At first glance, the idea of investing in property would appear to be the opposite of the much trendier way of making money nowadays, that is all online... however, when you compare the two methods of making an income there are some huge similarities; in both instances you are building an asset, reinvesting in that asset, and then leveraging the asset to create passive income.
It’s wise for people to diversify their income strategy and one way is to incorporate a more traditional asset such as investing in property.
This article offers some general inspiration for people dipping their toe into the idea of buying an investment property. It’ll help you think about where to find a property and what to buy.
WHERE TO BUY
Many amateur property investors choose to head to an auction, thinking this will be the best place to grab a deal, and to an extent they are right - however, there’s often a reason why the property is being sold at auction rather than by a realtor. If it’s as simple as a financial issue where the bank has foreclosed on the house and their corporate policy is to always sell at auction - that’s fine - but think of buying a car at an auction, often times, sellers will put their car through auction knowing it has some hidden faults or damage that you might not spot on a quick once over in the auction room.
Furthermore, it’s very easy to get caught up in the psychology of the situation at an auction, where you can spend a lot more than you were planning to on the basis of the competitive and almost hypnotic spiralling of the price as you battle to “win” the in-demand property. A better option, particularly if you are a newbie is to find sellers directly and negotiate with them direct. They can sometimes be a bit trickier to find than going to an estate agent that will offer a brochure, set up appointments, and so on - but in this internet age, it’s very possible to find people willing to sell their homes direct.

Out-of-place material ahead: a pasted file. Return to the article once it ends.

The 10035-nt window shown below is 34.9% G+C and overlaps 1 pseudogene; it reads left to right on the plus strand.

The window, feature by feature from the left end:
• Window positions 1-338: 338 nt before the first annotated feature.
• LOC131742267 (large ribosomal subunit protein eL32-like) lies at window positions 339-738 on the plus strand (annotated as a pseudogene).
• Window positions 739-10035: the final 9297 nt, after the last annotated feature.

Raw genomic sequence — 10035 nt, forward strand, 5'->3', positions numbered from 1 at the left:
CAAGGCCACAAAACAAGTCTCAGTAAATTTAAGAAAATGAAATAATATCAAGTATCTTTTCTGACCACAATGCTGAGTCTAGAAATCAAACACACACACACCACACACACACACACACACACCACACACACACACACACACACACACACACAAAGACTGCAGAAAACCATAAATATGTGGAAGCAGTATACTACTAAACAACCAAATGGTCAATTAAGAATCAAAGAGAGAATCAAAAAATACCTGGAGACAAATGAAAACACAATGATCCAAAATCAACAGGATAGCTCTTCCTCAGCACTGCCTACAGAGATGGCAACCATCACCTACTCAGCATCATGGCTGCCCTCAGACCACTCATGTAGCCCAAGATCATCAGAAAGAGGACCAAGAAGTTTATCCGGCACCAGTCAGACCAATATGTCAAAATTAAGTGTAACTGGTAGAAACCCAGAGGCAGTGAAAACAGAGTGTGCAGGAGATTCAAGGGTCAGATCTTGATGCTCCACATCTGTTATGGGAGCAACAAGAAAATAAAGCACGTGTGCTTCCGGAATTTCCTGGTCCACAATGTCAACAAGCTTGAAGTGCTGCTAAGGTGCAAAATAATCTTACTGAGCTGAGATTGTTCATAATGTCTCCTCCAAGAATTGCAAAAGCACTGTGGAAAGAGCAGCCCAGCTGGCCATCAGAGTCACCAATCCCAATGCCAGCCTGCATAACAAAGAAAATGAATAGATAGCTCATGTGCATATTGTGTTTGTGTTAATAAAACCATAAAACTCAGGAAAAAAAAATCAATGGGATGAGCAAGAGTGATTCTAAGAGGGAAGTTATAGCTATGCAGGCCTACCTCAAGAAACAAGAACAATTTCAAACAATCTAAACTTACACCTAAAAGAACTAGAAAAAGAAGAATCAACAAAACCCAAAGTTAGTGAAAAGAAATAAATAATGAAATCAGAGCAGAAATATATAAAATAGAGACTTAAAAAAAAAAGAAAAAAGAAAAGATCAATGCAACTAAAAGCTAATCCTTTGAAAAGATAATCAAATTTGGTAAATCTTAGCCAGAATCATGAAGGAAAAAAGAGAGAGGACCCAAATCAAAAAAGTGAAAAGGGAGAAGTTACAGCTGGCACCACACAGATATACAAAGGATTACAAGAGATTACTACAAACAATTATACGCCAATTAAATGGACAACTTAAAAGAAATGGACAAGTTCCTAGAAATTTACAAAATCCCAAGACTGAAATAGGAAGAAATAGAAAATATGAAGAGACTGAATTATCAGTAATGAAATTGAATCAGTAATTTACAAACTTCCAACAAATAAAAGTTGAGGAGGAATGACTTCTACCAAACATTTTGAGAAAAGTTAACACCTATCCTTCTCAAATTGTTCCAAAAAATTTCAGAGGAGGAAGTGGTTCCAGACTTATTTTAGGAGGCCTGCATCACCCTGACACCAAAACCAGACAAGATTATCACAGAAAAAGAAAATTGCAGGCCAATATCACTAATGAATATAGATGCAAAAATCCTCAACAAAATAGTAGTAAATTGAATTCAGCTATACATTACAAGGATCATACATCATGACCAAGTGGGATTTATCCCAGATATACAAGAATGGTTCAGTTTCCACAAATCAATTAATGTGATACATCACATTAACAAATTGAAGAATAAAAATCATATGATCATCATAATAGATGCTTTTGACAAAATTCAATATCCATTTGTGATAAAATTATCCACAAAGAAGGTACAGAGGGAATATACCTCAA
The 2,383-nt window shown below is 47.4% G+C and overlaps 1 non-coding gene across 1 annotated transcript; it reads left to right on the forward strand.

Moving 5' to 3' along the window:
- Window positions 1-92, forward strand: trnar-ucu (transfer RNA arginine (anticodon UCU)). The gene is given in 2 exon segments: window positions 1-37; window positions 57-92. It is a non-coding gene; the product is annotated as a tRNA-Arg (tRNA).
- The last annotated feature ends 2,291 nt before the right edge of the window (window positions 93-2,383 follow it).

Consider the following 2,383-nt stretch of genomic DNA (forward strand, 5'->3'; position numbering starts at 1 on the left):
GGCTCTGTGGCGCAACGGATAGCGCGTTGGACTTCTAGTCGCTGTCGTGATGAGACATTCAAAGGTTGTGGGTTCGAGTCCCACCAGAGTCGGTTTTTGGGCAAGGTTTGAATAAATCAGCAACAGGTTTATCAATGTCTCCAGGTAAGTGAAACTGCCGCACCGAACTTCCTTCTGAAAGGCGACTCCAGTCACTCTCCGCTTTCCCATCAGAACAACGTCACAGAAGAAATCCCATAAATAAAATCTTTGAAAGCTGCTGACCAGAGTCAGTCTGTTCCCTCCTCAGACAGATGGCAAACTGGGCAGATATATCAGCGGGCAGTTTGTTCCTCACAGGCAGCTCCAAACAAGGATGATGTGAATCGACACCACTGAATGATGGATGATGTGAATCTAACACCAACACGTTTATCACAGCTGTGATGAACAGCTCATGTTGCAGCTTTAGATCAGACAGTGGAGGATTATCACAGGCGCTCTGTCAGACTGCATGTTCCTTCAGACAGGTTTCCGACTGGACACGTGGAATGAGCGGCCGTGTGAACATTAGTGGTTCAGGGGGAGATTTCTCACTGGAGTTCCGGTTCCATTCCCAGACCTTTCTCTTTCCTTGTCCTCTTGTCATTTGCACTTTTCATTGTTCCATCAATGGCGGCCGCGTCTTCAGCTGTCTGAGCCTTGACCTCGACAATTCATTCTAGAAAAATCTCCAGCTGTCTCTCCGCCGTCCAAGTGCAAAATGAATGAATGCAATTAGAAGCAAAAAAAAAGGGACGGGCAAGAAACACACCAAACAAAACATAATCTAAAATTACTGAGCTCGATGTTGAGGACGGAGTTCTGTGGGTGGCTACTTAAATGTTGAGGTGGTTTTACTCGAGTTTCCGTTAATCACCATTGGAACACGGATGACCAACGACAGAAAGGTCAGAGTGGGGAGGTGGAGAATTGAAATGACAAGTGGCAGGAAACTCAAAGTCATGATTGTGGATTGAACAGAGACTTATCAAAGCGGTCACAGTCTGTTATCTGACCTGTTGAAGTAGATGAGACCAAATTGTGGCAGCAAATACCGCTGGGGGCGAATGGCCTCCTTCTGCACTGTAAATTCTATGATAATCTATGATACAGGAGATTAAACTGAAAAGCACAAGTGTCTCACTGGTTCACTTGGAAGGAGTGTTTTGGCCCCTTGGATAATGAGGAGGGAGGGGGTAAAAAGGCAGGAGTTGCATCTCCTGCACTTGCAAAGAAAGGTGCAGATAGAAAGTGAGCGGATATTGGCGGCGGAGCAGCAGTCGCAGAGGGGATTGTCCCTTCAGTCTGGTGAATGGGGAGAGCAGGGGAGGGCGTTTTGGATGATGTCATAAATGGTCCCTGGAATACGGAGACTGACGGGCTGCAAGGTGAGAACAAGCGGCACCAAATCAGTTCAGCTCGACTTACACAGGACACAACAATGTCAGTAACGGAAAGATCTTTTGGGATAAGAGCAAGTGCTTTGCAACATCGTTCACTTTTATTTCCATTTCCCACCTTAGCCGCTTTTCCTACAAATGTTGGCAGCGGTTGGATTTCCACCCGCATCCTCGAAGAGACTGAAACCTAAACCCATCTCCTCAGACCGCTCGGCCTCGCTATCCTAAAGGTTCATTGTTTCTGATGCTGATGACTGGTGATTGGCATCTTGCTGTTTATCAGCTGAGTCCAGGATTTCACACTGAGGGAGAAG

WHAT TO BUY
In many ways, what you buy is contingent on having the right finances in place. You may wish to check out homeequitylineof.credit for some inspiration with regard to that. Presuming you have access to funds, this is where things become quite good fun.
There are several factors to consider that will require significant research; such as whether the area is up and coming or if it’s going downhill fast; aspects to consider include crime rate, the quality and proximity of local schools, transport links, and social amenities.
If you can get your hands on some insider insight, such as from the local council, and find out a major transport hub or large business park is going to be built in the next five years - that would be an obvious positive, however, if you were to find out a new sewage treatment was opening up in a few years time it would be a different story. The point is, do your homework, as whilst it might feel onerous and perhaps even costly - it will pay off in the long run.
For a free checklsit on buying a rental property you might want to check out this link: http://www.alpinepdx.com/pdf/Checklist-Buying-RentalProp.pdf